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Lethbridge Herald Newspaper Archives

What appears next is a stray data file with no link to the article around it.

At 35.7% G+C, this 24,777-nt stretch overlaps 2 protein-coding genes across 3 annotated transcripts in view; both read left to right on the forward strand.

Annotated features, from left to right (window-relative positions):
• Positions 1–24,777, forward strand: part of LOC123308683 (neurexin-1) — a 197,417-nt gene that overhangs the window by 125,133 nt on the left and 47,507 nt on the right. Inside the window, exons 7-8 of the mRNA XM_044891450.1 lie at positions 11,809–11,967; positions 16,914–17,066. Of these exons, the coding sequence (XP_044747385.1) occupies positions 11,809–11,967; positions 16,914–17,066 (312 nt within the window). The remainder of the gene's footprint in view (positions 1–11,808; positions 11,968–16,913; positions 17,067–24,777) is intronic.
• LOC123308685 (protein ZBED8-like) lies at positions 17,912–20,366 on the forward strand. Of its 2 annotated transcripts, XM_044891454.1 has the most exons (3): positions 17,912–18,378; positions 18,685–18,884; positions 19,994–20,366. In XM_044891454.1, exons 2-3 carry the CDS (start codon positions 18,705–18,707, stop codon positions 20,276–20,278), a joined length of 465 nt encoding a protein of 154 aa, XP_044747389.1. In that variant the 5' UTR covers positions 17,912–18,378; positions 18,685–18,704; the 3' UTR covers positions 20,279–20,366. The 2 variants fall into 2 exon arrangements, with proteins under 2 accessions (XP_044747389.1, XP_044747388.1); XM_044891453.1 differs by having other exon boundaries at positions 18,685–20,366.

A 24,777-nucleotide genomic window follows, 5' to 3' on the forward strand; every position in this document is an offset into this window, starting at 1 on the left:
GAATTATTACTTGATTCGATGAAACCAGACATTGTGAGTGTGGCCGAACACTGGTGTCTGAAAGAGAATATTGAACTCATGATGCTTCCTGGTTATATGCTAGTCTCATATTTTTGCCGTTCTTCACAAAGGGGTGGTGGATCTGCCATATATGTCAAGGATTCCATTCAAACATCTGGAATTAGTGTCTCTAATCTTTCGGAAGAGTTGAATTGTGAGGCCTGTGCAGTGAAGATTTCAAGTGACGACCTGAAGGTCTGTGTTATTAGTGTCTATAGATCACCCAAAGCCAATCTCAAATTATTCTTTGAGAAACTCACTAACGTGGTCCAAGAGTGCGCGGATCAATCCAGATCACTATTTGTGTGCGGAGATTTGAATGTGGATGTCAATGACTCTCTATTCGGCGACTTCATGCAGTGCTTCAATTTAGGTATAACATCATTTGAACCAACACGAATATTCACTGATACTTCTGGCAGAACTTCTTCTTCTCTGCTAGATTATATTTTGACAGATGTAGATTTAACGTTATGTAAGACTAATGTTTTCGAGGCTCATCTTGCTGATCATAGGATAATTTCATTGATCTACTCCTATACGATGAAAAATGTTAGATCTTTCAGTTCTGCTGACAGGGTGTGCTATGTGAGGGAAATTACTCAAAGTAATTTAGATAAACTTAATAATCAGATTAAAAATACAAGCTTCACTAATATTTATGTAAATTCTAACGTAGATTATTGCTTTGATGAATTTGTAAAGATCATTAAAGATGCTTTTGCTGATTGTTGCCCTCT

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Lethbridge Herald, The (Newspaper) - June 25, 1973, Lethbridge, Alberta Collectors pot-pourri candle holders, old locks, plates, vases Is it antique or just old? Young people turn to antiques By JOAXNA MORGAN Herald Staff Writer It's the young people of Lethbridge who are most in- terested in old things and an- tiques, says Jeanne Koszia of Trifles and Treasures. Tha owner operator of the store at 428 13th St. X. told The Herald that the rea- sons are many A wish for a feeling of per- manence, or "'roots" com- bines with an expression of individualism. Young people, Mrs. Koszta said, show prac- ticality too New furniture today for ex- ample does not have the quality of the old. Furnish- ing a house with refinished furniture is an investment lhat appreciates in value as time goss on, a reversal of the usual process. The former Salt Lake City dealer operates her shop in conjunction with the one njxl door where her husband runs a cabinet making business. After 2J2 years in Leth- bridge, she said only a small number of her local custom- ers bought antiques. Collec- tors from larger cities or tra- vellers are the mainstay of her trade. A slow buf small apprecia- tion of antiques is beginning in the city, Mrs Koszta said. There are a lot of beautiful things in L-sthbridge homes, brought over in the house- holds of early settlers, but their inheritors are not al- aware of the impor- tance these items have A Georgian silverware cut- lery set was one of Mrs Koszia's recent finds withis the city Education should go hand- in-hand with the growth of local interest, she said. In the excitement of "auc- tion and disinclined to go home empty-handed, many people buy a piece that turns out to be "early auction" and not Mrs. Koszta said that often the same people who visit her store and dicker about the price of a piece will buy outright at an auction paying more than the store price, and often getting less value. For this reason the use of an antique dealer is a fl'ise choice. His reputation is on the line with every piece he sells. Mrs. Koszta said a scrupu- lous antique dealer will use official price guides and re- ferences. She said it was un- fortunate Alberta does not have an association for anti que dealers, to ensure unifor- mity of standards and prices. Though dealers can regist- er with Ontario or British Columbia associations this decision is personal, based on the volume of business they do. She doe? use price guides from trade manuals to set Oil lifei antiques. Most of these ara china or glass pie- ces, of English. Chinese. Jap- anese and Bohemian origin. Prices serve as a kind of Guarantee from dealer to cus- tomer. Price guides ensure tnat. costs are competitive sjid that quality is denoted, in the shop of an honest deal- er, she says. Mrs. Koszta pointed out in her showcase a piece of Bo- hemian glass, over 150 years old priced at It has been on the shelf for sale since the store opened in 1970. She said that she has been asked why its price has not been lowered. Her answer is that such a piece is an in- vestment. Someone who knows antiques will recognize it for its quality. The price will seem reasonable and it will be purchased. The word does get around, about even a small shop. Last year when she went on vaca- tion. Mrs. Koszta left the key to her shop with a neighbor- ing merchant. After her re- turn to Lethbridge she dis- covsred that a collector of Royal Doulton china had seen her window display, learned v.ho had the key and out all Mrs. Koszta's stock m the china. "Antique collectors" she said, "are willing to pay for the things that they love.'1 A trifle here, n treasure there ;